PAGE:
Examining Cisco's Defense of their Video Surveillance Strategy

By: John Honovich, Published on Sep 22, 2009

Let's examine the validity of Cisco's numerous responses and public statements defending the Pelco deal and their general video surveillance strategy.

There are 3 responses - a comment from Cisco on our Failure report, trade magazine listing Cisco's Vision and a video interview with a Cisco Director. From these 3 sources, here are Cisco's key claims:

  • "Cisco's physec business is growing strongly."
  • "The Pelco relationship allows us to rapidly expand our IP HD camera line with industry leading technology." 
  • "This industry is all about partnerships."
  • Cisco's "value proposition is to use the network as a platform to deliver multiple applications to the market"
  • On why Cisco selected Pelco: Pelco is the leader in "physical security systems"
  • Cisco has a bigger vision including integrating systems's together
  • Cisco is "putting efforts in its labs" to enable accessing IP cameras from phones
  • Cisco's long term vision  is to be a major manufacturer of video cameras but "You can’t just snap your fingers and become a major manufacturer of video surveillance hardware. Bill says before they could ever become a major player they have to deal with manufacturing issues like enclosures, the optics, etc."
  • Cisco will be pursuing both the physical security and IT channels
Let's examine each point, one by one:
  • "Cisco's physec business is growing strongly." Cisco could sell ice to eskimos. I mean this as a compliment. Cisco has an incredible channel program and huge global presence. However, the issue for Cisco is not whether it can sell tens of millions of dollars in video surveillance products through that channel but whether Cisco can truly be innovative and bring better video surveillance products with greater value.
  • "The Pelco relationship allows us to rapidly expand our IP HD camera line with industry leading technology."  Pelco's cameras are not Cisco's cameras. Where is the innovation in 'co-branding"? And adding in Cisco IP functionality is not a major benefit for IP cameras beyond what Pelco could develop on its own. We examine below the claims to Cisco's future IP networking contribution to Pelco's cameras.
  • "This industry is all about partnerships." This is an atypical partnership in the IP video market. Usually partnerships are about technology support, not re-selling other companies products. It would be like Milestone announcing they are going to re-sell Axis cameras and add support for Milestone's VMS inside the camera. What value would that add? Even if Cisco did not OEM Pelco's cameras, any buyer could still buy Pelco cameras directly and use them with their VMS if they wanted.
  • Cisco's "value proposition is to use the network as a platform to deliver multiple applications to the market". This is not a value proposition but Cisco's business strategy. It is a critical difference and at the core of why physical security buyers are generally unimpressed with Cisco's offering. To the physical security buyer, using the network as a platform has no direct benefit. It's why mature physical security companies focus their value proposition on things like improving investigations, stopping criminals in the act, improving evidence quality, etc.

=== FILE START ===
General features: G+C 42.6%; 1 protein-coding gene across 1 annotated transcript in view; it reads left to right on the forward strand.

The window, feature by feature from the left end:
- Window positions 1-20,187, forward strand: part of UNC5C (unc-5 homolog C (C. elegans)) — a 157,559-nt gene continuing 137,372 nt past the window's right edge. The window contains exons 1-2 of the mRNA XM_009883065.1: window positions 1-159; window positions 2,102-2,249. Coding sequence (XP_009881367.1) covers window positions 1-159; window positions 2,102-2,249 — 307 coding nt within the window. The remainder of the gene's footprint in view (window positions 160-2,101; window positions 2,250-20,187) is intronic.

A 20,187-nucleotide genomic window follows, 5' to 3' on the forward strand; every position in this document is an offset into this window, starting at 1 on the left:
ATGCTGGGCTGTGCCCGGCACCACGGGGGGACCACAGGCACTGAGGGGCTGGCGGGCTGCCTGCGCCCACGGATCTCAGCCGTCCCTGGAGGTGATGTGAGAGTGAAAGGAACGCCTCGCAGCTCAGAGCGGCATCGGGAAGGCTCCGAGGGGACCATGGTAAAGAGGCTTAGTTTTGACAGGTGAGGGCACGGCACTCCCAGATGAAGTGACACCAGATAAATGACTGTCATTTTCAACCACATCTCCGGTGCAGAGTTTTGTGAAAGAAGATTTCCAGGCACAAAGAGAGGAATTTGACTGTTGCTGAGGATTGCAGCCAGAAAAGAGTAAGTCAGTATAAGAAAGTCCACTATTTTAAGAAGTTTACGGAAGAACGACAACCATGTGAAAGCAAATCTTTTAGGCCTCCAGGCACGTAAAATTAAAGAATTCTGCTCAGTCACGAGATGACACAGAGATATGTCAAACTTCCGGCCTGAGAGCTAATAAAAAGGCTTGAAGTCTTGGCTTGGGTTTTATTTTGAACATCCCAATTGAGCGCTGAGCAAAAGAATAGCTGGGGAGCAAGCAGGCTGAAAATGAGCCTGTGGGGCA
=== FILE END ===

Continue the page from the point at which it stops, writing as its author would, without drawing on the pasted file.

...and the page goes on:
• On why Cisco selected Pelco: Pelco is the leader in "physical security systems" Pelco may be the leader in physical security systems (depending on how you define it) but they are nowhere close to being the leader in IP cameras. That is clearly Axis with a strong case to be made that Sony, Panasonic, Mobotix, IQinVision and ArecontVision are also ahead of Pelco. The practical consequence is that sophisticated buyers will recognize this and may want better and likely cheaper cameras than Cisco branded Sarix cameras.
  • Cisco has a bigger vision including integrating systems's together. Ok but what product offering does Cisco has that makes them a leader in PSIM?
  • Cisco is "putting efforts in its labs" to enable accessing IP cameras from phones. Yes but there are a half dozen companies already doing this with deployed support for all Cisco's VMS rivals.
  • "You can’t just snap your fingers and become a major manufacturer of video surveillance hardware ... have to deal with manufacturing issues like enclosures, the optics, etc." Yes but that's the opposite of what Cisco assumed 3 years ago. Indeed, Cisco did try to make their own IP cameras and evidently failed. Furthermore, most of the innovation in "network cameras" comes from the camera side - higher resolution, better low light imaging and dynamic range, compact form factors. 
  • Cisco will be pursuing both the physical security and IT channels. This is a recognition of failure of their original premise that they could dominate through their IT channels. Moreover, the physical security channel has no loyalty to Cisco, little experience and not much cultural similarities to Cisco. Plus, the physical security channel tends to be very price sensitive. It's a bad idea for Cisco to go after the physical security channel and a sign of desperation.

[Update: The Cisco / Pelco partnership was unsuccessful and has been discontinued.]

1 report cite this report:

Cisco Admits Failure, Partners with Pelco (v2) on Sep 20, 2009
Less than 3 years ago, Cisco threatened the physical security industry with disruption and innovation. Spending more than $100 Million USD, Cisco...
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